Sheffield United, AFC Wimbledon and Bristol Rovers the side’s that Parkinson’s unit, still yet to find full fluency but impressing nonetheless, had already beaten before Josh Vela’s 84th minute strike extended their 100% start to the season last weekend, as a 2-1 victory over Fleetwood was recorded.
Their fourth successive 2-1 win in the league, with it coming as little surprise that the Trotters are winning games by one-goal margins with Parkinson in charge. The former Charlton and Bradford boss, if not the most stylish, one of the more dependable and consistent bosses in League One.
In fact, there has been just one blip in Bolton’s impressive start to the season, with a 4-2 League Cup loss against Blackpool meanings the competition was exited in the first round.
And yet boss Parkinson is adamant that his side can still get better. “There’s still a lot more we can get out of this group of players,” he said following the victory over Fleetwood.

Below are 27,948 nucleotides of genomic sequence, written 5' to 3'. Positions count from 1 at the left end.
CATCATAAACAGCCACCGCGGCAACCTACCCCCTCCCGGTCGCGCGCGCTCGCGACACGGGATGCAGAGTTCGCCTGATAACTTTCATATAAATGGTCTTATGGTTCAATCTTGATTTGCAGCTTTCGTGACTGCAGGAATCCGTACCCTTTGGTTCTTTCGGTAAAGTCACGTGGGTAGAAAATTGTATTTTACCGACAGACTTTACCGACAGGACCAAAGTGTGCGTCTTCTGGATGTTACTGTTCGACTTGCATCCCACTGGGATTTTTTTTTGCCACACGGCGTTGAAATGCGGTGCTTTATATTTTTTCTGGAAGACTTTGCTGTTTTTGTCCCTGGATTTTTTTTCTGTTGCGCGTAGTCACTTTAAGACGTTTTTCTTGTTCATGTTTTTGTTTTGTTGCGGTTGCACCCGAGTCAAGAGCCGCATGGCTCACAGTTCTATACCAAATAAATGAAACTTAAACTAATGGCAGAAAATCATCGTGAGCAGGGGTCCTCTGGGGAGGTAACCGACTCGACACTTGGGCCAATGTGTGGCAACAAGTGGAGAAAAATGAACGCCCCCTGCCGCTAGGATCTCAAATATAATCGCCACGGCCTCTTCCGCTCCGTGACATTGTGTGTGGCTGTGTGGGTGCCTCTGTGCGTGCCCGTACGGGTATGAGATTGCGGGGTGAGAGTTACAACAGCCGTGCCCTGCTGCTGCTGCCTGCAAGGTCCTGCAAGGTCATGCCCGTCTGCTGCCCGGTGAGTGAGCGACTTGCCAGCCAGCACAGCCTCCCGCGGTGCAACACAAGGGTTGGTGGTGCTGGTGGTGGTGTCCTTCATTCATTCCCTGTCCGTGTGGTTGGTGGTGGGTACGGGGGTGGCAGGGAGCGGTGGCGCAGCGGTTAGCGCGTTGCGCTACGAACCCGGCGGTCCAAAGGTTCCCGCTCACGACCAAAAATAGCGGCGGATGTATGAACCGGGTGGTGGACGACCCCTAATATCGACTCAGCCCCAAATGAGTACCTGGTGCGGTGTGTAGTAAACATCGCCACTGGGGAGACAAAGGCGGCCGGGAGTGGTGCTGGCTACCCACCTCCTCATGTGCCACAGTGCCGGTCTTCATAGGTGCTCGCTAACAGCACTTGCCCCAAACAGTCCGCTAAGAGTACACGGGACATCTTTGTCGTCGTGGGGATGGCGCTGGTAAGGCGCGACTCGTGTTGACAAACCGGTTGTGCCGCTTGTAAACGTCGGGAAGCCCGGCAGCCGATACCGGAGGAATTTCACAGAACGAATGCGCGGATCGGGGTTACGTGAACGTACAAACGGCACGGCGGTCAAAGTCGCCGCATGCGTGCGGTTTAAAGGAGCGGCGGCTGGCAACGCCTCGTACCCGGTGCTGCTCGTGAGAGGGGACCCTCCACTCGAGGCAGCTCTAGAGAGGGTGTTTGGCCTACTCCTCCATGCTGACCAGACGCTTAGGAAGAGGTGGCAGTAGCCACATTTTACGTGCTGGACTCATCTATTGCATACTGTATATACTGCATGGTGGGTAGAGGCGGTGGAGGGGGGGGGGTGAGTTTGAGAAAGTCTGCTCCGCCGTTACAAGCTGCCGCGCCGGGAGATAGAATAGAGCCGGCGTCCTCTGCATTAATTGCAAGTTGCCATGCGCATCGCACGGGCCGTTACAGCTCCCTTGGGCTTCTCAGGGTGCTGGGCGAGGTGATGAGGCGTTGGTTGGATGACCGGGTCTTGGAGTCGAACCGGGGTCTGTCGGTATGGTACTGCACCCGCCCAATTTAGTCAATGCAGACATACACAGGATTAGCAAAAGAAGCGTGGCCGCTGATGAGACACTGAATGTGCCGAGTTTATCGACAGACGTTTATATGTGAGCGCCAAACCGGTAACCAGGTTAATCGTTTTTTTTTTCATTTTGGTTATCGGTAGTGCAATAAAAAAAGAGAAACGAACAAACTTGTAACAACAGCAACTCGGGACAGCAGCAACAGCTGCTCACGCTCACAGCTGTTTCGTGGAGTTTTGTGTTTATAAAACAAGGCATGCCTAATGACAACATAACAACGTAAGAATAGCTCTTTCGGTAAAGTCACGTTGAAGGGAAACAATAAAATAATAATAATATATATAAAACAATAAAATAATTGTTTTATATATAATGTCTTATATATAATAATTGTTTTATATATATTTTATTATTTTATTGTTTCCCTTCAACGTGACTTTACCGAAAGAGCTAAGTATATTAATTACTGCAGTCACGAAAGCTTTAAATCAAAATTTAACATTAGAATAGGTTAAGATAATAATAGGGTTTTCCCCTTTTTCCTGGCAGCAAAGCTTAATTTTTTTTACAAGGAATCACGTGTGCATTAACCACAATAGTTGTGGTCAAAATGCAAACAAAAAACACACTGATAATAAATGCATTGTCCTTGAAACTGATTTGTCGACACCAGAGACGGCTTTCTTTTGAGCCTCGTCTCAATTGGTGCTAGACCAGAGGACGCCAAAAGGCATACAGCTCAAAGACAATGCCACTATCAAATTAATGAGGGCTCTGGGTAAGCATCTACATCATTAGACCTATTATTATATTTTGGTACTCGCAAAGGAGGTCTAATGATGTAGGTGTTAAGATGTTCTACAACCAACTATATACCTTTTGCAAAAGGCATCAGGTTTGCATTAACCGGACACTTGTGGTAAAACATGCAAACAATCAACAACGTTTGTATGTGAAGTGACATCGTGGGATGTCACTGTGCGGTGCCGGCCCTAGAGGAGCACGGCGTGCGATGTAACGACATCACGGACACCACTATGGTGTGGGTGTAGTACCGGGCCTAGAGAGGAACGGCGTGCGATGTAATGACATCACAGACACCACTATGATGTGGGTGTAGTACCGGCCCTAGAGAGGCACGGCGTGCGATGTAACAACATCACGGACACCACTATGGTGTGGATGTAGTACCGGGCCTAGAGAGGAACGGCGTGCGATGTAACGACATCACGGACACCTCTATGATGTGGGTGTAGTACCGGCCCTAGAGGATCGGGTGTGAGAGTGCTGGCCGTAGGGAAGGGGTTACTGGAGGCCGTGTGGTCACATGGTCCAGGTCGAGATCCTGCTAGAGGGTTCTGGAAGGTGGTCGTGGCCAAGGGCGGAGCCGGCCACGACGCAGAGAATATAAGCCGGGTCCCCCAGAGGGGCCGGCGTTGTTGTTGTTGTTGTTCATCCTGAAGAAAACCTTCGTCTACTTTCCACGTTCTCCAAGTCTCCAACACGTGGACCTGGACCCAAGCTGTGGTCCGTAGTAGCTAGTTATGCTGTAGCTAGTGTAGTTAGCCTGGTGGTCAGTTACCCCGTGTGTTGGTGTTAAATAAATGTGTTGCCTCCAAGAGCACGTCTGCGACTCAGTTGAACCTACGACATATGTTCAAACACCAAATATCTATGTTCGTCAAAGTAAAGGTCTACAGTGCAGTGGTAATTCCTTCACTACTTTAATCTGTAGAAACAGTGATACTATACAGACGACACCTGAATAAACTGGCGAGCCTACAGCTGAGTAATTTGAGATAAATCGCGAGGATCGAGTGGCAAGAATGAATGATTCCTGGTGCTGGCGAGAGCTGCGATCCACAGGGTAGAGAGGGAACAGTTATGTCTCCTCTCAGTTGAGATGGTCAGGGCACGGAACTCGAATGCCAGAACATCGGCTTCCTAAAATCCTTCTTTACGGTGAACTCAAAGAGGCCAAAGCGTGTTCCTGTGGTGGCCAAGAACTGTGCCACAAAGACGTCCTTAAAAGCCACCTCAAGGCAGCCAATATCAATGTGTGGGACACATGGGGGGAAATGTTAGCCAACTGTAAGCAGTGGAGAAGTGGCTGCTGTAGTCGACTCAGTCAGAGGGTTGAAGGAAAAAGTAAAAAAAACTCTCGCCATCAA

Quite the worrying prospect for other League One sides.
Via the fingertips of Declan Rudd, the poacher’s instinct of Nicky Ajose, and some gritty determination, the Addicks somehow came away from Walsall with three points last weekend.
Not that those three points were undeserved, just that they had to sit deep inside their own half for the majority of the contest, and were required to battle extremely hard for the victory. The celebrations come full-time mixing joy, pride and the occasional bit of relief.